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How can I determine whether the heat sink is no longer firmly heat-tied to the CPU?

This appears to be the case for a seven year old MacBook, but I'd like to confirm without going to the trouble of re-applying the thermal paste just to find out that the old CPU (a core 2 duo) will indeed trigger the fan even for simple tasks.

I am looking for a recipe such as: Running a given process on a MacBook with a core 2 duo in a room with ambient temperature of 20C will not trigger the fans for at least 10 minutes.

In retrospect it's solvable. I can now run various jobs on each new MacBook and determine which processes trigger the fan. The same recipes should continue to work for the lifetime of a machine. If you have a core 2 duo and you can describe a specific testing recipe, please do.

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Notwithstanding what Buscar says -

If you suspect the paste, change it.
For the sake of a fiver you'd then be certain.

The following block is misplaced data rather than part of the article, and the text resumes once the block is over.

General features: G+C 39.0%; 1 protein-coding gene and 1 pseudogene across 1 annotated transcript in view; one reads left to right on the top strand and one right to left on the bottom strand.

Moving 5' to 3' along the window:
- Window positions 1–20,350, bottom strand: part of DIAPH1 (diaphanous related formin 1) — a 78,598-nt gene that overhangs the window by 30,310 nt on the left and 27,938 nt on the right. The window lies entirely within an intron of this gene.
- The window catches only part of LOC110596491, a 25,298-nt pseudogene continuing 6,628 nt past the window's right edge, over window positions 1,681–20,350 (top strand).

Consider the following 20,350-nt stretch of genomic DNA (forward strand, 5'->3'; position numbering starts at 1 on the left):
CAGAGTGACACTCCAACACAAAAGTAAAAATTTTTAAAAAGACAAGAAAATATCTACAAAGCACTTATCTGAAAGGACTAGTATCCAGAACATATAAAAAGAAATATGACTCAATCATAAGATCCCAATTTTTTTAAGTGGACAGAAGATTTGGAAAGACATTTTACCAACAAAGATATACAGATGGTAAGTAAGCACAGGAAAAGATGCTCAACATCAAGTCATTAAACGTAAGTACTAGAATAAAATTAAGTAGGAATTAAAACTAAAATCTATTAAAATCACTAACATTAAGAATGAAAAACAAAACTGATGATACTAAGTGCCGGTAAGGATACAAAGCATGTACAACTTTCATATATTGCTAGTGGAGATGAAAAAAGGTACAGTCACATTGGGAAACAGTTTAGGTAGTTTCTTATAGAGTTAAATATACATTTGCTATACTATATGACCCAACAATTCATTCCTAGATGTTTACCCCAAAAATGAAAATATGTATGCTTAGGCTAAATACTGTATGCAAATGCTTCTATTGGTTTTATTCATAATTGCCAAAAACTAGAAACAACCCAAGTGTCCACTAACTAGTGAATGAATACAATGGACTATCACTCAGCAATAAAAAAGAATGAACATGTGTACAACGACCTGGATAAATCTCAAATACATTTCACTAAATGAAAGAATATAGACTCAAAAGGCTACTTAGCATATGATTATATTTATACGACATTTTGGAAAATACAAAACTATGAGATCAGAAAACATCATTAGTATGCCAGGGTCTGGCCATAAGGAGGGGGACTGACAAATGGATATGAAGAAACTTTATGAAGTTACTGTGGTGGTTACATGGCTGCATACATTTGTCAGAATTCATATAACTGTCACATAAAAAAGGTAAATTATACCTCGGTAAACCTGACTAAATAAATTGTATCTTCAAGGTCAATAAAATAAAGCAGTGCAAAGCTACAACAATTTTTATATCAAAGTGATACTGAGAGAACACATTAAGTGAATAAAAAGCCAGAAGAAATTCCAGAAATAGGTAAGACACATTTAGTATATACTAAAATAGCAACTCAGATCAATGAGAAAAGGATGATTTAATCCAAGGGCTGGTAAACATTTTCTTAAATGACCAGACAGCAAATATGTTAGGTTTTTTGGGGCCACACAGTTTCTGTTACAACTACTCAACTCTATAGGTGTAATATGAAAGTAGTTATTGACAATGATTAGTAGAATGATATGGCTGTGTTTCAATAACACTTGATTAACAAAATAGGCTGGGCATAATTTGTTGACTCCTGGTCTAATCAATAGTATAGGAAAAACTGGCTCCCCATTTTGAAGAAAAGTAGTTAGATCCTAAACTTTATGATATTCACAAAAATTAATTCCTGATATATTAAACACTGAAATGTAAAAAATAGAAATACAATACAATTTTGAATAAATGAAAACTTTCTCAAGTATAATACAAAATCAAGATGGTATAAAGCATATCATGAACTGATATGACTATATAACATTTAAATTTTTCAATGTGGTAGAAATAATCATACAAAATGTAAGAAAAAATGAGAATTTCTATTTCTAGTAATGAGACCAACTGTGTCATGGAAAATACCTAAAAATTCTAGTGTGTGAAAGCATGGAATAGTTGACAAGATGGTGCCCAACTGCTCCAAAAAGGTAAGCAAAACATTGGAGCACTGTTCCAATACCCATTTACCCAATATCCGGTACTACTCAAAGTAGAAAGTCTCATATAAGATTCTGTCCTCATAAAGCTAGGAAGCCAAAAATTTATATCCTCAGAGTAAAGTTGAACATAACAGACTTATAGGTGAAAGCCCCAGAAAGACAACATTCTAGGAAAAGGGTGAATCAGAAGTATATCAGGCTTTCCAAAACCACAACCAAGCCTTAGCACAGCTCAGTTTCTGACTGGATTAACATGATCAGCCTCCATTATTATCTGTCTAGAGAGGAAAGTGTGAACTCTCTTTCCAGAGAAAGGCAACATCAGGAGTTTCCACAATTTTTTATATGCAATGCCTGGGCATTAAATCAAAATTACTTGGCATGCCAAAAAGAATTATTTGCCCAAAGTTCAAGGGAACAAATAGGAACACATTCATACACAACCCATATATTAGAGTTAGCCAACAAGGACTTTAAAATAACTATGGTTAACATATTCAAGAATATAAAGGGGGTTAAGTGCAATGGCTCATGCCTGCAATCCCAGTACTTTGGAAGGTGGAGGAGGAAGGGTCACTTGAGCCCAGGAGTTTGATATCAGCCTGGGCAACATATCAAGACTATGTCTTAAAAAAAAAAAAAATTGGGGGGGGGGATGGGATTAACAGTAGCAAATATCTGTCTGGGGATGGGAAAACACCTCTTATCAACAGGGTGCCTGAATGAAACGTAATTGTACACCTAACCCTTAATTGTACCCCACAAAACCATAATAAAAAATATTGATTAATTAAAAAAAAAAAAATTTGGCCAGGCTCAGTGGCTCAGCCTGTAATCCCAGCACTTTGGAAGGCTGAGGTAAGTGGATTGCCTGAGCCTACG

I actually change the paste on all the graphics cards in the building every year, as part of a full strip & clean; though I only do the CPU coolers if I don't trust the existing application.
On non-Macs, cheap PCs, often the original paste is cheap & inefficient & simply changing it for good stuff can make a world of difference.

  • Probably good advice for someone comfortable tackling a task that ifixit classifies as "difficult". Also, the "try it and see" sounds like something to do with software. With hardware I'd like a more firm debugging recipe. – Calaf Mar 7 '15 at 19:48
  • I run on the rule of thumb… If I can hear the fans, it's time to clean them; while I'm there, the paste gets refreshed [on ATI cards you cannot get to the fins without splitting the GPU from the cooler, so I just had to learn the hard way ;-) – Tetsujin Mar 7 '15 at 20:12
  • But any benchmark stressing the CPU will trigger the fans, and most fans are quite loud, no? – Calaf Mar 7 '15 at 20:43
  • the fans don't 'trigger', they run constantly - at variable speed. If you run something like smcFanControl, you can check at what temperature they start to ramp up. My machine will happily keep the CPU temps at 42℃ or below, even in summer, under heavy load. Fans rarely get over 600 RPM. (Right now, 34℃ & 500rpm.) YMMV - I've not tested it on a laptop. – Tetsujin Mar 8 '15 at 8:05

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